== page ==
Environmental Prediction in the Gulf of Maine

Forecast of North Atlantic right whale births

Using NAO to forecast temperature of water entering Gulf of Maine

40-year graph 10-year graph

Andrew Pershing of Cornell University and his collaborators developed a mathematical model that predicts the temperature of deep water entering the Gulf of Maine through the Northeast Channel. This water is called slope water because it comes from the continental slope. The prediction is calculated based on the previous year's NAO index and slope water temperature. The latest forecast is shown on the graph above. This temperature forecast can be plugged into subsequent models (see 3. Plankton and 4. Whale calves) to forecast the right whale's food supply and birth rate. However, because GoMOOS Buoy N, located in the Northeast Channel, provides direct measurements, not predictions, of slope water temperature, using the Buoy N data in the step 3. Plankton (food supply) and step 4. Whale calves (birth rate) models enables more accurate forecasts.

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NAO alters flow of warm or cold water from the continental slope into Gulf of Maine

The North Atlantic Oscillation (NAO) affects the strength and direction of winds blowing across the North Atlantic Ocean. In turn, the winds alter the circulation of water in the ocean. The effects on the Gulf of Maine are significant. In particular, the NAO helps determine the characteristics of water flowing at depths of 150 meters into the Gulf of Maine from the continental slope through the Northeast Channel. The Northeast Channel separates Georges Bank and Nova Scotia. Like an umbilical cord, it is a major connector between the Gulf of Maine and the North Atlantic Ocean. Either of two distinct, deep water masses—one cold, one relatively warm—may predominate outside the Gulf of Maine along the continental slope. Approximately one year after the NAO index becomes positive, Warm Slope Water penetrates the Northeast Channel into the Gulf. Conversely, one year after the NAO index becomes negative, Labrador (cold) Slope Water enters through the Northeast Channel. Because the Warm Slope Water and Labrador Slope Water differ in their temperature and the nutrients that they carry, the Gulf of Maine ecosystem is affected tremendously by the shift between these two masses of water from the continental slope. One result is variation in the abundance of the right whale's primary food, Calanus copepods (see 3. Plankton ).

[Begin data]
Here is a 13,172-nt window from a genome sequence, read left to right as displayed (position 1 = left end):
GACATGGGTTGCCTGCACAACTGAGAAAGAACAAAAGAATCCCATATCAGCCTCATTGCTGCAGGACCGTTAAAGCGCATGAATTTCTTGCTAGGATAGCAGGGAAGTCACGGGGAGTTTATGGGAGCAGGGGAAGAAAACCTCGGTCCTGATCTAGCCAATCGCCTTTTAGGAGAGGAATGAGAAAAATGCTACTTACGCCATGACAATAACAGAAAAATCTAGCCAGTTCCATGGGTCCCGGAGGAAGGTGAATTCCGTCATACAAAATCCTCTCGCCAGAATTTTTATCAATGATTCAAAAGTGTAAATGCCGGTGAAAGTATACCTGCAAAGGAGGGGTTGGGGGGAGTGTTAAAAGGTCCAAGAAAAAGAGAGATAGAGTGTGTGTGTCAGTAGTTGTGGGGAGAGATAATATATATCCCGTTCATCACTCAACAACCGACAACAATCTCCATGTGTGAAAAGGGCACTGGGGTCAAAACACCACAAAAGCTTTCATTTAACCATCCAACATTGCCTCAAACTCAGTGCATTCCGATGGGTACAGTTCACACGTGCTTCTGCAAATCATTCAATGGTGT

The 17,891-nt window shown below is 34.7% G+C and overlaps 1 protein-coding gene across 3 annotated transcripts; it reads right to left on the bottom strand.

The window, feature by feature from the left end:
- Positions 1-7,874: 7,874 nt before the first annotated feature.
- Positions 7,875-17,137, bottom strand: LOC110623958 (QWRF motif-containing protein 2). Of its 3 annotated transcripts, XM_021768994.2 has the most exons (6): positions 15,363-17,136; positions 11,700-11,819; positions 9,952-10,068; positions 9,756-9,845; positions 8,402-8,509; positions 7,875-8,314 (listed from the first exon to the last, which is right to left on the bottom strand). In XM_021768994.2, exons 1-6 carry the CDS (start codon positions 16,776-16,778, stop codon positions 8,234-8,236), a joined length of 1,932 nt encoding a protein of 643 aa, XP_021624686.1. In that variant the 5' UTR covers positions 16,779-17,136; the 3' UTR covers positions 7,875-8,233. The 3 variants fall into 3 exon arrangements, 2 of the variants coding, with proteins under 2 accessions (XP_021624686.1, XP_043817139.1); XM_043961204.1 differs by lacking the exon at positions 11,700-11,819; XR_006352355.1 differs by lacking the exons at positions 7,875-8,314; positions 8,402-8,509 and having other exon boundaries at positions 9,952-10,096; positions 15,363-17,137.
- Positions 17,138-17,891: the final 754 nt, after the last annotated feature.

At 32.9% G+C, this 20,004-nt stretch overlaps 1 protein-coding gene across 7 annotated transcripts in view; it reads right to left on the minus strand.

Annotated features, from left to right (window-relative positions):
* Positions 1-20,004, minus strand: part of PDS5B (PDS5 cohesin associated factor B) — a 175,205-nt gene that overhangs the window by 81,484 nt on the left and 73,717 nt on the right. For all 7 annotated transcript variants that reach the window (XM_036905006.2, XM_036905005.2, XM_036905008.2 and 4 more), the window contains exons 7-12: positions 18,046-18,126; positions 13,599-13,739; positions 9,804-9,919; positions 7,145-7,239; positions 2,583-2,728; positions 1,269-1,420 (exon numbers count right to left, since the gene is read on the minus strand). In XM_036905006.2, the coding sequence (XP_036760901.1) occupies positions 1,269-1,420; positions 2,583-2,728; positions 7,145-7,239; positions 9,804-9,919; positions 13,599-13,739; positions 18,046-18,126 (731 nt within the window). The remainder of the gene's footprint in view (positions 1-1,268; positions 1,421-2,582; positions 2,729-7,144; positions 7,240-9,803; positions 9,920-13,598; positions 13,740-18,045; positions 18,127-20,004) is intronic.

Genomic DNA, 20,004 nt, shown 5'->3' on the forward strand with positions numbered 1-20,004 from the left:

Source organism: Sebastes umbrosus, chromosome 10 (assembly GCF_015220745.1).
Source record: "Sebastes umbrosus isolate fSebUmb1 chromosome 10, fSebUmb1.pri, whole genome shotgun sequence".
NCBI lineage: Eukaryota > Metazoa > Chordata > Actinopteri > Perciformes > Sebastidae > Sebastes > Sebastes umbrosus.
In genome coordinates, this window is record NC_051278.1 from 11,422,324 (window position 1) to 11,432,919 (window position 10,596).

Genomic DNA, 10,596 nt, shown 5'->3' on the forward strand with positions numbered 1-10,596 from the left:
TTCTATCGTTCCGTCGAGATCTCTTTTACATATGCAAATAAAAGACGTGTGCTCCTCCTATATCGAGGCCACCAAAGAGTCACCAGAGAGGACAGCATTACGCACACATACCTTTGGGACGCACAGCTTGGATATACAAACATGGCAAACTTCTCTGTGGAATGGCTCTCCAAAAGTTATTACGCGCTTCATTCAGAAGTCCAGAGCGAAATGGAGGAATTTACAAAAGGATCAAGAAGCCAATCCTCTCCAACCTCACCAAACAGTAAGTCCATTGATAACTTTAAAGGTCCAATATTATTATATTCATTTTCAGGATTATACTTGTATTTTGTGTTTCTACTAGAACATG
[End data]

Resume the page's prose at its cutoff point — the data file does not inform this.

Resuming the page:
Positive NAO index: Warm Slope Water enters the Gulf of Maine through the Northeast Channel.

Negative NAO index: Labrador (cold) Slope Water enters the Gulf of Maine.
Images: Chris Brehme; re-created from images by K. Drinkwater, Institute of Marine Research in Bergen, Norway

A lag can occur before the NAO's oceanographic shifts show up in the Gulf of Maine. In January 1998, for example, Labrador Slope Water (dark gray area in maps below) began to enter the Northeast Channel into the Gulf of Maine at depths of 100 to 300 meters. In April, June, and August, the "tongue" of Labrador Slope Water spread through the Gulf of Maine. This event lagged a negative NAO index by two years.

Data and figures: Kenneth F. Drinkwater, Institute of Marine Research in Bergen, Norway

Blue dots on the maps indicate locations of water samples collected from ships in 1998. Now GoMOOS buoys can provide similar data on a routine basis, enabling ongoing monitoring of deep water entering the Gulf of Maine.

Go to step 3. Plankton